Kefir.js - a new library for functional reactive programming (FRP) in JavaScript

    Surely many have already heard about the FRP approach for organizing asynchronous code. On a habr already wrote about FRP ( Reactive programming in Haskell , FRP on Bacon.js ) and there are good reports on this subject ( Programming UI with FRP and Bacon.js , Functional Reactive Programming & ClojureScript , About Bacon.js from Juha Paananen - author bacon )

    In short, FRP is an approach similar to Promise, but with an unlimited number of return values, and more methods for combining / modifying event streams. In other words, if Promise allows you to work with a value that you do not already have, as if you already have it, then FRP allows you to work with a value that changes in time, as if it does not change.

    Here's what it gives compared to callbacks:

    1) The event stream (Event stream) and the value changing in time (Property / Behavior) become objects of the first class . This means that they can be passed into functions and returned from functions.

    For example, you can create an object containing clicks on a button (event stream), and then do everything with it that you can do with a regular variable - pass it to a function, return from a function, save it as a property of another object, etc. Or you can create an object that reflects the current size of the browser window (the value changes over time).

    This allows you to much better share responsibilities in the code, separate it into modules, and write more flexible, short and manageable code.

    For example, you can write a function that returns a drag stream. As parameters, it will take 3 streams - the beginning of the drag and drop, movement, the end of the drag. Then you can pass this function: either streams for the corresponding mouse events (mousedown, mousemove, mouseup), or for touch events (touchstart, touchmove, touchend). The function itself will not know anything about the sources of events, but will only work with abstract streams. An example implementation on Bacon .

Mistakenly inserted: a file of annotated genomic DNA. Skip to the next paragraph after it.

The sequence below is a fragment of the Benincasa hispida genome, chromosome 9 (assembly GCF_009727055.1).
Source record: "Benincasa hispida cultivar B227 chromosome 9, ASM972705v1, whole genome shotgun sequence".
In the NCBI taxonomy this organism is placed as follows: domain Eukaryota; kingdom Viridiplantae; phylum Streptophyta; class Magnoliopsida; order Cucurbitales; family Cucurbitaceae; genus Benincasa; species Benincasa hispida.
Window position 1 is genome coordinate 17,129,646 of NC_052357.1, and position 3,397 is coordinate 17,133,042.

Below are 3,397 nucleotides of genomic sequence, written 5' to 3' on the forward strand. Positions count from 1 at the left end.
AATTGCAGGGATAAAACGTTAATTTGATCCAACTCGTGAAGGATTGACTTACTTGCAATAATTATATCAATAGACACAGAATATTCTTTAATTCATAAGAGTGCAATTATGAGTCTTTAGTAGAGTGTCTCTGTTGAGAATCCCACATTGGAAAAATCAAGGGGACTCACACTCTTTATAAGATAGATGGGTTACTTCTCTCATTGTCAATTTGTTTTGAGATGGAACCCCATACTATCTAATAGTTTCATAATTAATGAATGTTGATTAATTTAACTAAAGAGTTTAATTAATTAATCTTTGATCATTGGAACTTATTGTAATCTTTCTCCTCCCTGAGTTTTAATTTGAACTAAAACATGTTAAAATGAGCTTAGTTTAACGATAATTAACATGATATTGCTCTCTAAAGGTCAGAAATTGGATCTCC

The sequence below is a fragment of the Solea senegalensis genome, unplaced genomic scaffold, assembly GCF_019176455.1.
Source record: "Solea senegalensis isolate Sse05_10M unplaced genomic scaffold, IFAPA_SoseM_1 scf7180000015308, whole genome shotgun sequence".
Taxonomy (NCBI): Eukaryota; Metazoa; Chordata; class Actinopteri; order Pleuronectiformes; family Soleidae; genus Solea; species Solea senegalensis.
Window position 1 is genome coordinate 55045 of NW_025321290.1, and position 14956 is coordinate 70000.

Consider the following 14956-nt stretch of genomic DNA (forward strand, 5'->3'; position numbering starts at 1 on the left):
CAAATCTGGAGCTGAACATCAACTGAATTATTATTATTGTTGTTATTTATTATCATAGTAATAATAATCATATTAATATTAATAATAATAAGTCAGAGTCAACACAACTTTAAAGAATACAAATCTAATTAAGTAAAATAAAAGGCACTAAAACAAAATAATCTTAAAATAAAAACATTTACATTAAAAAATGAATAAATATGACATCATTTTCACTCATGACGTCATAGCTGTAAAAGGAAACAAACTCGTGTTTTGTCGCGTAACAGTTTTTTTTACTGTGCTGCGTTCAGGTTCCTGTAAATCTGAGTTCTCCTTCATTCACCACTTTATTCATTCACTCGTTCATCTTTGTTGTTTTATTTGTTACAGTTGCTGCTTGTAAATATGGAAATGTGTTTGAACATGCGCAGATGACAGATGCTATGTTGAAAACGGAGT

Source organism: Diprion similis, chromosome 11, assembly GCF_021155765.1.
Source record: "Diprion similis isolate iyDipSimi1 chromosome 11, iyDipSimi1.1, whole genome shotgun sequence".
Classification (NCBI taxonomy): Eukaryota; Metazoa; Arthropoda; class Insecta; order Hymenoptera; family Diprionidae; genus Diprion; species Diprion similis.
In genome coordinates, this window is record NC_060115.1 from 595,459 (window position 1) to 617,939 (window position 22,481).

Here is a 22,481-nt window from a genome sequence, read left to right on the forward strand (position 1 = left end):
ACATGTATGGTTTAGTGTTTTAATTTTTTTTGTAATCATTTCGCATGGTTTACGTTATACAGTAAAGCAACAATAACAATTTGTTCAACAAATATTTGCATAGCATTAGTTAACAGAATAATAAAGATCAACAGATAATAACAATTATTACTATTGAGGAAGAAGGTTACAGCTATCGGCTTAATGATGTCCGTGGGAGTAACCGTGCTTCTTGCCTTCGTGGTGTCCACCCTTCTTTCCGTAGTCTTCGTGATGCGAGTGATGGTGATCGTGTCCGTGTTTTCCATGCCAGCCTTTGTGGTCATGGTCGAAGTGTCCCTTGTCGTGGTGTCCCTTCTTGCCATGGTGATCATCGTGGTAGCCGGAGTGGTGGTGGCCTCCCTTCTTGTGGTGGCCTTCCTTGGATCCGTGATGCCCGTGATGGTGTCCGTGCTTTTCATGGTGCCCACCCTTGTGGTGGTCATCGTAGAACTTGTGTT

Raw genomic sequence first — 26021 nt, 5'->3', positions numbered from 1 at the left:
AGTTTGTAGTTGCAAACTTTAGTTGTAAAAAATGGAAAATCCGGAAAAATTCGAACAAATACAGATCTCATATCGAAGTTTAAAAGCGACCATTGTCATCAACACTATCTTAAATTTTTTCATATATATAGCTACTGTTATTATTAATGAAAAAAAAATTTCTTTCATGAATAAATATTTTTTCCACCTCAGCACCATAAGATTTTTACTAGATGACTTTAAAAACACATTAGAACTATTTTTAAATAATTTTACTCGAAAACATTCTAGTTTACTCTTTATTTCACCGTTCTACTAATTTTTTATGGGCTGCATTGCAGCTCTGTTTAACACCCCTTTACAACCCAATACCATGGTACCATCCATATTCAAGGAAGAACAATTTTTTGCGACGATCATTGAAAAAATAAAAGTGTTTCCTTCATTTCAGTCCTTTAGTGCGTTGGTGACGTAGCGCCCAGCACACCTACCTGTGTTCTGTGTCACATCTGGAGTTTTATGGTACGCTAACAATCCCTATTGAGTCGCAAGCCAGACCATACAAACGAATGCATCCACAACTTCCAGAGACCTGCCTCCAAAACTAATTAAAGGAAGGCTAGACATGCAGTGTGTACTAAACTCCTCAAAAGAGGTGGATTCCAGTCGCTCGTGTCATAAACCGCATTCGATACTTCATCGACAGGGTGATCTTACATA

2) Explicit state

    The second big advantage of FRP is its explicit state management. As you know, state is one of the main sources of program complexity, therefore, competent management allows them to write programs that are more reliable and easier to support.An excellent report from Rich Hickey on the complexity of Simple Simple Easy .

    FRP allows you to write most of the code on "pure functions" and control the data flow (dataflow) explicitly (using event streams), and also store states explicitly in Property.


    Now there are two main FRP libraries for JavaScript, these are Bacon.js and RxJS . It seems to me that Bacon is closer to the spirit of functional programming, and RxJS is something from the OOP world. Rx has a very hard-to-understand documentation - firstly, there is a lot of it, and secondly, it is written in a very formal style (like auto-generated documentation from source code). Those. Rx is harder to learn and harder to use. But Rx is faster and consumes less memory.

    The latter circumstance is sometimes the Achilles heel of Bacon. I first noticed a problem when I tried to write a scrollMonitor analog in Bacon. It turned out to be a very good API with all the power of FRP, but when I launched this stress test, everything just hung. As it turned out, Bacon consumes a lot of memory and frequent garbage collections cause friezes. This may be true with a large number of streams or on mobile devices. I believe that the library should have a larger margin of performance in order to think less about this when writing application code!